According to a legend, sage Vashistha performed a great yajna at the peak of Mount Abu, to seek from the gods a provision for the defense of righteousness on earth. In answer to his prayer, a youth arose from the Agnikunda (fire-altar) — the first Agnivansha Rajput. Achalgarh Fort is one of more attracting place which was built by Parmar Rajput kings. Dilwara temple built by mahipala Soalanki (Chalukyu).
The mountain is home to several Hindu temples, including the Adhar Devi Temple (also known as Arbuda Devi Temple), carved out of solid rock; the Shri Raghunathji Temple; and a shrine and temple to Dattatreya built atop the Guru Shikhar peak; and the Achaleshwar Mahadev Temple (1412).
The Achalgarh Fort, built in the 14th century by Kumbha of Mewar, is nearby and at its center is the popular visitor attraction of the Nakki Lake. The Toad Rock is on a hill near the lake. Close to the fort is the Achaleshwar Mahadev Temple, a popular Shiva temple. Also, Achal Fort Jain Temple, Kantinath Jain Temple (1513) is equally famous.
The Durga Ambika Mata Temple lies in a cleft of rock in Jagat, just outside Mount Abu town.
The mountain is also the home to a number of Jain temples including Dilwara Temples, a complex of temples carved of white marble built between the 11th and 13th centuries CE. The Dilwara Temples or Delvada Temples are located about 2½ kilometres from the Mount Abu settlement, Rajasthan's only hill station. These Jain temples were built by Vimal Shah and designed by Vastupala, Jain ministers of Dholka, between the 11th and 16th centuries and are famous for their use of white marble and intricate marble carvings. They are a pilgrimage place of the Jains, and a popular general tourist attraction. Although Jains built many beautiful temples at other places in Rajasthan, the Dilwara temples are believed to be the most beautiful example of architectural perfection.. The temples have an opulent entranceway, the simplicity in architecture reflecting Jain values like honesty and frugality. The ornamental detail spreading over the minutely carved ceilings, doorways, pillars, and panels is simply marvellous. The temple complex is in the midst of a range of forested hills. There are five temples in all, each with its own unique identity. All the five temples are enclosed within a single high walled compound. The group is named after the small village of Dilwara or Delvara in which they are located. The five temples are:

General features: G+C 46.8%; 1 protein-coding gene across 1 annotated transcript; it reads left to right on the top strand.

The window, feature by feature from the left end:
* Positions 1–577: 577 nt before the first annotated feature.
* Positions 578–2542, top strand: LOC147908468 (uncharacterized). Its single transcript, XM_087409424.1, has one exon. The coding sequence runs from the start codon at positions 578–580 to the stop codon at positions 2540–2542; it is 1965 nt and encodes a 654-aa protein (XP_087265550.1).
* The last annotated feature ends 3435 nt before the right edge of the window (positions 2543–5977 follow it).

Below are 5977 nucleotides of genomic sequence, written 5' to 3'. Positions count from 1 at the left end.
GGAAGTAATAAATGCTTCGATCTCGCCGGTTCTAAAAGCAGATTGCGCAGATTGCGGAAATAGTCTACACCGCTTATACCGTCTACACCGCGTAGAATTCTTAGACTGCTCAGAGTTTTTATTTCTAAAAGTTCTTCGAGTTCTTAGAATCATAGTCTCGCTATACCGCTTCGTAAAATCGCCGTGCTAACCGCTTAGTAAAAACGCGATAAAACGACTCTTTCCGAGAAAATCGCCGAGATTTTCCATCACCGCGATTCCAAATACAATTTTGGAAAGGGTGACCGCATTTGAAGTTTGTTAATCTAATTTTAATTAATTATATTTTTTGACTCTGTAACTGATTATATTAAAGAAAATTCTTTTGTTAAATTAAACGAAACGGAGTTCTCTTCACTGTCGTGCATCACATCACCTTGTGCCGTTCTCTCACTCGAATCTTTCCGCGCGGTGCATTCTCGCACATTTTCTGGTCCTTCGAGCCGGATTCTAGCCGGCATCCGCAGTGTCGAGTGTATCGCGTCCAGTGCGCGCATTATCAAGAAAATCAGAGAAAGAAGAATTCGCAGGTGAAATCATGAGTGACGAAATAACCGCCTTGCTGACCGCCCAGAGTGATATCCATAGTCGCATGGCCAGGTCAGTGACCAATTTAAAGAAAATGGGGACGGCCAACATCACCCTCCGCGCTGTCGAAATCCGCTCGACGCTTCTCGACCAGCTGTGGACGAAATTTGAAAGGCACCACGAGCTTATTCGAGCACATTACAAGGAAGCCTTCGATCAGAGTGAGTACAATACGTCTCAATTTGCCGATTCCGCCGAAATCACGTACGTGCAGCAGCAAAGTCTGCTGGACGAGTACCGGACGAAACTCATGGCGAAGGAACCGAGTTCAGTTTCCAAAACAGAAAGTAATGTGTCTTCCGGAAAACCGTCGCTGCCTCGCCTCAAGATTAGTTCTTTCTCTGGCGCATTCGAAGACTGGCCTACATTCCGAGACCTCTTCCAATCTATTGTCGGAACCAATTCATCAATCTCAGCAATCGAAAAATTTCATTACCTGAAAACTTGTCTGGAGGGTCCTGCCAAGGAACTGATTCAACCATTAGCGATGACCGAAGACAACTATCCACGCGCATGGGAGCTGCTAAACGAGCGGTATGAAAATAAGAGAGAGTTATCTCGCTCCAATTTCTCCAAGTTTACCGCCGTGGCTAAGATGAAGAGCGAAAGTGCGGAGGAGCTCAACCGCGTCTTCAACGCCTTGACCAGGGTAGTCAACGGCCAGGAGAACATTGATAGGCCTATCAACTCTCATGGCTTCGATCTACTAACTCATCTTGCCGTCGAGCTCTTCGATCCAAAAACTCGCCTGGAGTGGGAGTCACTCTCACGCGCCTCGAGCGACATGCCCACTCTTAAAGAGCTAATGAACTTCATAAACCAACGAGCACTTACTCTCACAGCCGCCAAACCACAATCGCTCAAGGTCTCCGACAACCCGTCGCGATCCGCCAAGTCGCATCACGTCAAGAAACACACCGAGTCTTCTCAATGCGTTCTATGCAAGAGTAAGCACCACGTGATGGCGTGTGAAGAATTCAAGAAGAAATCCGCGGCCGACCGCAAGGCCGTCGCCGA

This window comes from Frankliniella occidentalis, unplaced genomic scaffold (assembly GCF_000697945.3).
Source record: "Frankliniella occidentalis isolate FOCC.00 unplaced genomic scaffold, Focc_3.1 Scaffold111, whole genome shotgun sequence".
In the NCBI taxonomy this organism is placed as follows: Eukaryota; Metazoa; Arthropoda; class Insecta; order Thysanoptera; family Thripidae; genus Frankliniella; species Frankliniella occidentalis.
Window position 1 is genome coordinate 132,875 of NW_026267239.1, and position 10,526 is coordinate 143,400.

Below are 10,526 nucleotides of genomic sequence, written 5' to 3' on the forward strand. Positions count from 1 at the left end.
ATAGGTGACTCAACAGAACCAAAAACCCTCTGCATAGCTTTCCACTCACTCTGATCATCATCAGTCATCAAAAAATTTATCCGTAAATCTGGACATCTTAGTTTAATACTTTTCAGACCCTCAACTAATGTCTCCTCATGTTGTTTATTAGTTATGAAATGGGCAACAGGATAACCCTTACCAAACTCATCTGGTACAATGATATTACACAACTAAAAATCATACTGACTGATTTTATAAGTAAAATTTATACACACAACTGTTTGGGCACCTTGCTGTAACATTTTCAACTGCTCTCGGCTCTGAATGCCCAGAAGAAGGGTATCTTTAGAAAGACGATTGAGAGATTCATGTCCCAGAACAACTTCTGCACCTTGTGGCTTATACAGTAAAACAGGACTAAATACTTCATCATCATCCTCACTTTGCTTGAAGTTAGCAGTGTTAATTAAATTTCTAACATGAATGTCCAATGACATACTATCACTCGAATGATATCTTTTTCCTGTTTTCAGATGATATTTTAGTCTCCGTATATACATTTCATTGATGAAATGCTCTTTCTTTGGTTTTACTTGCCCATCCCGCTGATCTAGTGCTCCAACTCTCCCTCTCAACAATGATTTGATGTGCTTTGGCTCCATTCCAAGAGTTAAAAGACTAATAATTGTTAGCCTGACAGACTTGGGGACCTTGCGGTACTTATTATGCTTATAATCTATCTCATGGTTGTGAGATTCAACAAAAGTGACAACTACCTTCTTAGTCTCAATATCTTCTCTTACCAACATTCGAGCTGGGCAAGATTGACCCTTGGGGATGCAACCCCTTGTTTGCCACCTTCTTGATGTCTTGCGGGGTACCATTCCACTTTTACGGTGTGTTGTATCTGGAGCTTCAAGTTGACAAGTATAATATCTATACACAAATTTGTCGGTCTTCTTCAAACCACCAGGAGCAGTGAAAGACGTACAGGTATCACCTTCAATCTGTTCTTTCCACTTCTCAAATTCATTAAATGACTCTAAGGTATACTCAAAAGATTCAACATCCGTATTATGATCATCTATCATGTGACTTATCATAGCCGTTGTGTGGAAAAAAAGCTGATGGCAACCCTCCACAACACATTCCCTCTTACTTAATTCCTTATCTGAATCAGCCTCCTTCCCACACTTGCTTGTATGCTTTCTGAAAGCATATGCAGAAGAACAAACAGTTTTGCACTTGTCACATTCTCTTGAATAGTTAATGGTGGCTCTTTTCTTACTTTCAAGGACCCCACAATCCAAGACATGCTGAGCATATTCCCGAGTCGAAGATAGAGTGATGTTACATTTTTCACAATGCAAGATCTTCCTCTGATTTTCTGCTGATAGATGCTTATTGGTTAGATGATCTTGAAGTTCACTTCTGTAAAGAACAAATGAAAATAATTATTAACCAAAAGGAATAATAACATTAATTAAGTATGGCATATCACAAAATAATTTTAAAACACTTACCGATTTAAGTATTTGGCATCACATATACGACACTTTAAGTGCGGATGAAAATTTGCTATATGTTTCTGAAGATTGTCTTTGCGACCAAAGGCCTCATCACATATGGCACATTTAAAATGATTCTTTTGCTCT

- Vimal Vasahi, dedicated to the first Jain Tirthankara, Shri Rishabhadev.